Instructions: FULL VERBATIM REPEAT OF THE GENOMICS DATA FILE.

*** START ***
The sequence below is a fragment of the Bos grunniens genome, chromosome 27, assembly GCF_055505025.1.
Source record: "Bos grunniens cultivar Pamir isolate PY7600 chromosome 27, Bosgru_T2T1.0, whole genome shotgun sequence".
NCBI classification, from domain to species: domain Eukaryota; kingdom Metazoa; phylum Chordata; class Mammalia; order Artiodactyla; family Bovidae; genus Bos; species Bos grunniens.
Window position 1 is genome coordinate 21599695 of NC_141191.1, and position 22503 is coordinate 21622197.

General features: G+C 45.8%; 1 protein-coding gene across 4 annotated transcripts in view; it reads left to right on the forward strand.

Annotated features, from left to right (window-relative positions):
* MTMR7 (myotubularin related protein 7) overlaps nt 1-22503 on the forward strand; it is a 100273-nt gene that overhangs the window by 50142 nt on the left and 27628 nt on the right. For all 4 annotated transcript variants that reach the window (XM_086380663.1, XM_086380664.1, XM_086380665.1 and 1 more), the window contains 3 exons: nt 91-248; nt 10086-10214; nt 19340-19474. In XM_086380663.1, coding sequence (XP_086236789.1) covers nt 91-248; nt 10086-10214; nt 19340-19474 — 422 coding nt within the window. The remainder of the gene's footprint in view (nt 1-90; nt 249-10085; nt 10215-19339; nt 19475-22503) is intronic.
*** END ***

The sequence below is a fragment of the Bos grunniens genome, chromosome 27, assembly GCF_055505025.1.
Source record: "Bos grunniens cultivar Pamir isolate PY7600 chromosome 27, Bosgru_T2T1.0, whole genome shotgun sequence".
NCBI classification, from domain to species: domain Eukaryota; kingdom Metazoa; phylum Chordata; class Mammalia; order Artiodactyla; family Bovidae; genus Bos; species Bos grunniens.
Window position 1 is genome coordinate 21599695 of NC_141191.1, and position 22503 is coordinate 21622197.

General features: G+C 45.8%; 1 protein-coding gene across 4 annotated transcripts in view; it reads left to right on the forward strand.

Annotated features, from left to right (window-relative positions):
* MTMR7 (myotubularin related protein 7) overlaps nt 1-22503 on the forward strand; it is a 100273-nt gene that overhangs the window by 50142 nt on the left and 27628 nt on the right. For all 4 annotated transcript variants that reach the window (XM_086380663.1, XM_086380664.1, XM_086380665.1 and 1 more), the window contains 3 exons: nt 91-248; nt 10086-10214; nt 19340-19474. In XM_086380663.1, coding sequence (XP_086236789.1) covers nt 91-248; nt 10086-10214; nt 19340-19474 — 422 coding nt within the window. The remainder of the gene's footprint in view (nt 1-90; nt 249-10085; nt 10215-19339; nt 19475-22503) is intronic.